The rain started to fall hard, and the surface became increasingly slippy. It was York who adapted to the conditions better, as they began to pressurise the Lancaster defence. Soon, good work from their midfield created an opportunity for Emily Lucas to put them back in front.

Unfortunately, York’s Charlie Bartlett then received a nasty looking injury to her left eye, after being struck by the ball and her stick. She was taken to hospital and York looked understandably shaken by the incident. However, they did manage to score again, manipulating some anxious Lancaster defending that allowed Faustino, who had continued to threaten all game, to claim her second and York’s third. The goal left Lancaster facing an uphill struggle to gain anything from the match.

The home side though, to their credit, did not look like a demoralised team and began to dominate proceedings. They displayed plenty of desire going forwards, coming close from a short corner and then again in open play.

An incisive move forwards won them a penalty, which Annika Hall coolly converted to give them hope. The goal buoyed Lancaster, and soon they were on the front foot. The horrendous weather conditions meant that the game sometimes struggled to flow, but with a large and boisterous crowd cheering them on, both teams pushed hard to find another goal.

In the end, the pressing of Lancaster proved too much for York to deal with. They sealed the equaliser when a hit into the area went through a crowd of players, and seemed to deflect of Cruickshank and into the goal. The York players complained that no contact had been made with the ball inside the D, but it looked very close and the umpire was well placed to award the goal.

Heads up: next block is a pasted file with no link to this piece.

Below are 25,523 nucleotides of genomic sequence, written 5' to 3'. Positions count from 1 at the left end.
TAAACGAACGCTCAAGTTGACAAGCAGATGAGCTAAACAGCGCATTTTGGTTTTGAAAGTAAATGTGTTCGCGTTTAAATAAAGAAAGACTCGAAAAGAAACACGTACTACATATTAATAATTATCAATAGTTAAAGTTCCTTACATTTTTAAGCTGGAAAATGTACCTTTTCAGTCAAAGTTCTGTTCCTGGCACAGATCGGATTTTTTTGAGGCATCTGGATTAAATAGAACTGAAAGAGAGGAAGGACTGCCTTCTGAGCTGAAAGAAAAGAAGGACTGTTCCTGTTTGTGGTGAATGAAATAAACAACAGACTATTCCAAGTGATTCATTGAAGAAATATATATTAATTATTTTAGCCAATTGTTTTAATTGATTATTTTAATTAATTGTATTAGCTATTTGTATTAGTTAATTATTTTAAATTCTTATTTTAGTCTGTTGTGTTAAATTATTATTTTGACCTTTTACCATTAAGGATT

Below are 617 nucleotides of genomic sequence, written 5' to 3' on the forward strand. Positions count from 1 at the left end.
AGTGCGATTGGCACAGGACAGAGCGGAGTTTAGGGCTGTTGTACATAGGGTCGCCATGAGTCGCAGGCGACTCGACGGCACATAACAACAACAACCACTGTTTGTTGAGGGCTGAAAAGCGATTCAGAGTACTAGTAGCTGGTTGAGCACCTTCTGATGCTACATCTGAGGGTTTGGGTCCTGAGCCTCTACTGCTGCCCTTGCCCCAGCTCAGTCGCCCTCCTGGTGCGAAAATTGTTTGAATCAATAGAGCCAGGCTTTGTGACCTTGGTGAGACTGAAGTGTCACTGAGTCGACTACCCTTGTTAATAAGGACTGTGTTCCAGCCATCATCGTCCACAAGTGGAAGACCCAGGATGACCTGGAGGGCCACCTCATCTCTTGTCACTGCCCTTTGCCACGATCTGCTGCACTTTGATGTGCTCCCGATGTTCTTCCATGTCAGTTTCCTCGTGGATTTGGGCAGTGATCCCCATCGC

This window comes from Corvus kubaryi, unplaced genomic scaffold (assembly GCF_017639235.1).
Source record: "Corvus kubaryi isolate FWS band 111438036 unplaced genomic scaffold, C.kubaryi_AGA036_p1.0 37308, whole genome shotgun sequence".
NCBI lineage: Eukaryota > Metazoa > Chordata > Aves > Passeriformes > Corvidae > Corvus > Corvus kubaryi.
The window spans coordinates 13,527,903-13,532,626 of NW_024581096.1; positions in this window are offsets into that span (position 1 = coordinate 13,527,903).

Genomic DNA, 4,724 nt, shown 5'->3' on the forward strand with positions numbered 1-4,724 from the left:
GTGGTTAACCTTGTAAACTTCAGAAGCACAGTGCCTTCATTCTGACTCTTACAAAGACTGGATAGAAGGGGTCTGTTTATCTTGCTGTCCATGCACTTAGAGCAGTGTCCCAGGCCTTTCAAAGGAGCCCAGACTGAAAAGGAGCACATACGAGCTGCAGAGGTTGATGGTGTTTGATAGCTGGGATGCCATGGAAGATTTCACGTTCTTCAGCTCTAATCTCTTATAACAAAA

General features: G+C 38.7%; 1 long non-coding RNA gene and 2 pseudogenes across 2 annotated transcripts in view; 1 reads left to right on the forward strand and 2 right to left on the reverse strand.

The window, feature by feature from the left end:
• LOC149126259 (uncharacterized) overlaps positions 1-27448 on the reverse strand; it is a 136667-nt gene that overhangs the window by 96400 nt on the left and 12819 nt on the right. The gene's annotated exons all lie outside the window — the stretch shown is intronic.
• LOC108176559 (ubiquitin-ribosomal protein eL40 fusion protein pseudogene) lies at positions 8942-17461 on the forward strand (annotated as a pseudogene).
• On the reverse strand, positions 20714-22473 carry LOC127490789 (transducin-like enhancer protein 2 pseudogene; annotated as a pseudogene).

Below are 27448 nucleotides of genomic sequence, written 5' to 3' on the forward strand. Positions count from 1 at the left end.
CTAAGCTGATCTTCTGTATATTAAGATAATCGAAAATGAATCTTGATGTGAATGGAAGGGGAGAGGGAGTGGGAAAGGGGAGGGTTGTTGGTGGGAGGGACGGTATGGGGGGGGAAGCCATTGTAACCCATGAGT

With the scores level, it was a very tense final ten minutes. Lancaster were well and truly in the ascendency now, forcing more short corners and looking the more likely to grab a winner. However, they were running out of time, and after a good defensive block ended a promising attacking move, the umpire blew the final whistle to ensure that the teams finished with a share of the spoils. It was a remarkable comeback though, and a deserved one, and the Lancaster players looked delighted.

After the game, Captain Hannah-Beth Robertson said

‘I am very proud of the effort put in by the girls today.’ She added that she was pleased with the end result, but disappointed that they had not been able to take all their chances to secure a victory.

• In the Men’s 2nds York earned a 1-0 victory earning two points. However, the men’s 3rds won 4-3 in an entertaining match. The match was, however, this year played as an exhibition. The women’s 2nds also lost 2-3. Full reports can be found on SCAN Online.